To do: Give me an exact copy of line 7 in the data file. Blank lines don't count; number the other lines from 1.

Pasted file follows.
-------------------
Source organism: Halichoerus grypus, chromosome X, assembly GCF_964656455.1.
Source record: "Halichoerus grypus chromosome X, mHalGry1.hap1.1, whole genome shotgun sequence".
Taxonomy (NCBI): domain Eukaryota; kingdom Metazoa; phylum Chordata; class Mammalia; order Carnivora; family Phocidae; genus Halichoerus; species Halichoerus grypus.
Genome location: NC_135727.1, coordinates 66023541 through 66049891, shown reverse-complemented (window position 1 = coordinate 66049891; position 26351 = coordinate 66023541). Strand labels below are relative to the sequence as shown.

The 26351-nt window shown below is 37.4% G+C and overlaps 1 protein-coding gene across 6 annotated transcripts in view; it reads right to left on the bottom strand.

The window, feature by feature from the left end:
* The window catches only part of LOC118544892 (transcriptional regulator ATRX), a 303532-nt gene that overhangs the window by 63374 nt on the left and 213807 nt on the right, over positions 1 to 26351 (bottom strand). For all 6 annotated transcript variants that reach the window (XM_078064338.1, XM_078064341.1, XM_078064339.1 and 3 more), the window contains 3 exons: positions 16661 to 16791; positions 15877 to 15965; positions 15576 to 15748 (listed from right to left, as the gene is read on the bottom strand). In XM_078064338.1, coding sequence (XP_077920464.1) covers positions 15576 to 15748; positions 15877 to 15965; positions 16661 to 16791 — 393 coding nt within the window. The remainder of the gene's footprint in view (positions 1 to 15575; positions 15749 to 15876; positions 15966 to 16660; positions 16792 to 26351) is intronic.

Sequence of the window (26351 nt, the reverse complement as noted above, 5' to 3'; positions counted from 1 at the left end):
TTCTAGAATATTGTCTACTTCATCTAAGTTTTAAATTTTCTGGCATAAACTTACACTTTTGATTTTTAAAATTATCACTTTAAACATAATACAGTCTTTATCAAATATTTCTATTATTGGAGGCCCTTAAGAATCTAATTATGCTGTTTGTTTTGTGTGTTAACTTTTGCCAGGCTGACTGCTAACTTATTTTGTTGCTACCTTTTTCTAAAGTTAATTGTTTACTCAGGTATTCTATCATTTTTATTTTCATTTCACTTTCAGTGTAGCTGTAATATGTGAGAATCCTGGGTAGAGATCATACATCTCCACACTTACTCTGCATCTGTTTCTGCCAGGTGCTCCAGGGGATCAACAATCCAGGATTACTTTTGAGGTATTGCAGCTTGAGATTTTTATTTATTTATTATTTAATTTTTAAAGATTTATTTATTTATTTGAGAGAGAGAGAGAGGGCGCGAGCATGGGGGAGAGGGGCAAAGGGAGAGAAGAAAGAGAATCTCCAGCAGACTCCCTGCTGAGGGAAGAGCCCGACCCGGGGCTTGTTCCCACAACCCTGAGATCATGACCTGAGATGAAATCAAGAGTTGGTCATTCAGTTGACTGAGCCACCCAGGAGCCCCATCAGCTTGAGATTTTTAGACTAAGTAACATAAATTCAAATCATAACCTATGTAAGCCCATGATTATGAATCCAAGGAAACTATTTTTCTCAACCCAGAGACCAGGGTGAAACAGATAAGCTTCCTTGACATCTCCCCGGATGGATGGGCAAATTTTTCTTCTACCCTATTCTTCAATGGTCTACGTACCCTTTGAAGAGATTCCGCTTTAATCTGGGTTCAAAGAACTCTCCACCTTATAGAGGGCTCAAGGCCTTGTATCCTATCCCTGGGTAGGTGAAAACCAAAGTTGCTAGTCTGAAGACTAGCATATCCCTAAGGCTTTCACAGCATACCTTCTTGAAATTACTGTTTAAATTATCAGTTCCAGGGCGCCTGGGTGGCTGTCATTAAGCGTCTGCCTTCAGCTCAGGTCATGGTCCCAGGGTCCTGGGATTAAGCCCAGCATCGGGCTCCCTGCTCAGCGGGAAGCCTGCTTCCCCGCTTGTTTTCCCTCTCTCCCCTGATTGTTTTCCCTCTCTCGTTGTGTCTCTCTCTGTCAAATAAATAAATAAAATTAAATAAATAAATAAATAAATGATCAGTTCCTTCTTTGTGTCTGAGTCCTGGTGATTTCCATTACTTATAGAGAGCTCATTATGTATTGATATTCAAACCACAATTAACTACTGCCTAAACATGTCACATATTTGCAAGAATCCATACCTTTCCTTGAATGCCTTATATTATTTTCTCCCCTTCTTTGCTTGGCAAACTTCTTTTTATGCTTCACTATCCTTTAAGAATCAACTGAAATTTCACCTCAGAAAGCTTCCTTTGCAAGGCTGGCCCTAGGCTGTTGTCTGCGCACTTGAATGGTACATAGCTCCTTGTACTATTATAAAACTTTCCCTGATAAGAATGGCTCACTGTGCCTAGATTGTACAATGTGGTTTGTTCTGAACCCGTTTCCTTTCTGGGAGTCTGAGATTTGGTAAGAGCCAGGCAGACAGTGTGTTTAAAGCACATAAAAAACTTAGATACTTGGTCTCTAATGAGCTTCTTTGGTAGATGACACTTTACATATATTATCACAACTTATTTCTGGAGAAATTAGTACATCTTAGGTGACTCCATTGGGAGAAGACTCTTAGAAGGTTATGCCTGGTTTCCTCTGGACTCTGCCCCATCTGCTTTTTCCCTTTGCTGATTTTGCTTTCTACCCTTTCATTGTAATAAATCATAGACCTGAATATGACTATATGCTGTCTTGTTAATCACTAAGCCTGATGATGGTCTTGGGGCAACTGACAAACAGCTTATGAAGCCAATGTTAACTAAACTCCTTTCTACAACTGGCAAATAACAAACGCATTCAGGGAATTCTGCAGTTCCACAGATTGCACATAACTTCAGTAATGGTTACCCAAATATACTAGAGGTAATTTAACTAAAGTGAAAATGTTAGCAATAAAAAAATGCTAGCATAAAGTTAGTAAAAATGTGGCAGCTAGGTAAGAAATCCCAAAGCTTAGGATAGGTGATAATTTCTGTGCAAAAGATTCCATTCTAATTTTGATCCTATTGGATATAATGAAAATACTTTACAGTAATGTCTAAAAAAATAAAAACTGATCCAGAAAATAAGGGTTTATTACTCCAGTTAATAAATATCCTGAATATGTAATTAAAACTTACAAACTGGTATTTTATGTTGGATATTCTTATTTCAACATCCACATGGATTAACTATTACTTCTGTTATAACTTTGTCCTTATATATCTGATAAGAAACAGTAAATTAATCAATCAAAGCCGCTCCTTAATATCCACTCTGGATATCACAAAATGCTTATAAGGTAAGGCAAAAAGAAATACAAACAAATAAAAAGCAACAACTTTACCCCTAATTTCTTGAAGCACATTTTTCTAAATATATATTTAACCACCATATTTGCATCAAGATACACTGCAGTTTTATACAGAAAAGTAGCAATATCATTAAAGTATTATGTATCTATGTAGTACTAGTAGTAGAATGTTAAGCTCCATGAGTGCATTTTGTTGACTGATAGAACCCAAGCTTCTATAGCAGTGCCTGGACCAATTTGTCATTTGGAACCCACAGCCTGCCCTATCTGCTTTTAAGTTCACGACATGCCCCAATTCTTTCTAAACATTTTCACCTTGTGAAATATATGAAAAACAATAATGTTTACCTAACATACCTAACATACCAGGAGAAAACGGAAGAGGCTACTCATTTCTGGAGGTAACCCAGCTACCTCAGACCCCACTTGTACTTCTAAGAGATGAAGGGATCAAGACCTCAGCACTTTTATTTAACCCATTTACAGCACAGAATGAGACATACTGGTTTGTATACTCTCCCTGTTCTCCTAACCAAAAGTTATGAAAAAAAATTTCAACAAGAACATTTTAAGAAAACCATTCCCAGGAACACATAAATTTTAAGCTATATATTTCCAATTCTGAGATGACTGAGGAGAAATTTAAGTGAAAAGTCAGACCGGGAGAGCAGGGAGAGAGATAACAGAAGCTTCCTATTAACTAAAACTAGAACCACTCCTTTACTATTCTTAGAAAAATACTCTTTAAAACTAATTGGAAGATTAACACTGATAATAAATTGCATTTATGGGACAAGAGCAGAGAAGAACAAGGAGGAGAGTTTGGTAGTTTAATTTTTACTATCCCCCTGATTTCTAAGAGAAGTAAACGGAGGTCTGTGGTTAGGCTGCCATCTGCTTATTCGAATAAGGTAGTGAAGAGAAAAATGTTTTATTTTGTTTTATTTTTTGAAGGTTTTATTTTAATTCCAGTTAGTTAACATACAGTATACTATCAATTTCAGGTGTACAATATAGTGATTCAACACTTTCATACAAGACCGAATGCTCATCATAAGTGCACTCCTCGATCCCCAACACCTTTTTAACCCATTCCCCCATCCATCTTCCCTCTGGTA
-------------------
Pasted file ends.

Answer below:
* The window catches only part of LOC118544892 (transcriptional regulator ATRX), a 303532-nt gene that overhangs the window by 63374 nt on the left and 213807 nt on the right, over positions 1 to 26351 (bottom strand). For all 6 annotated transcript variants that reach the window (XM_078064338.1, XM_078064341.1, XM_078064339.1 and 3 more), the window contains 3 exons: positions 16661 to 16791; positions 15877 to 15965; positions 15576 to 15748 (listed from right to left, as the gene is read on the bottom strand). In XM_078064338.1, coding sequence (XP_077920464.1) covers positions 15576 to 15748; positions 15877 to 15965; positions 16661 to 16791 — 393 coding nt within the window. The remainder of the gene's footprint in view (positions 1 to 15575; positions 15749 to 15876; positions 15966 to 16660; positions 16792 to 26351) is intronic.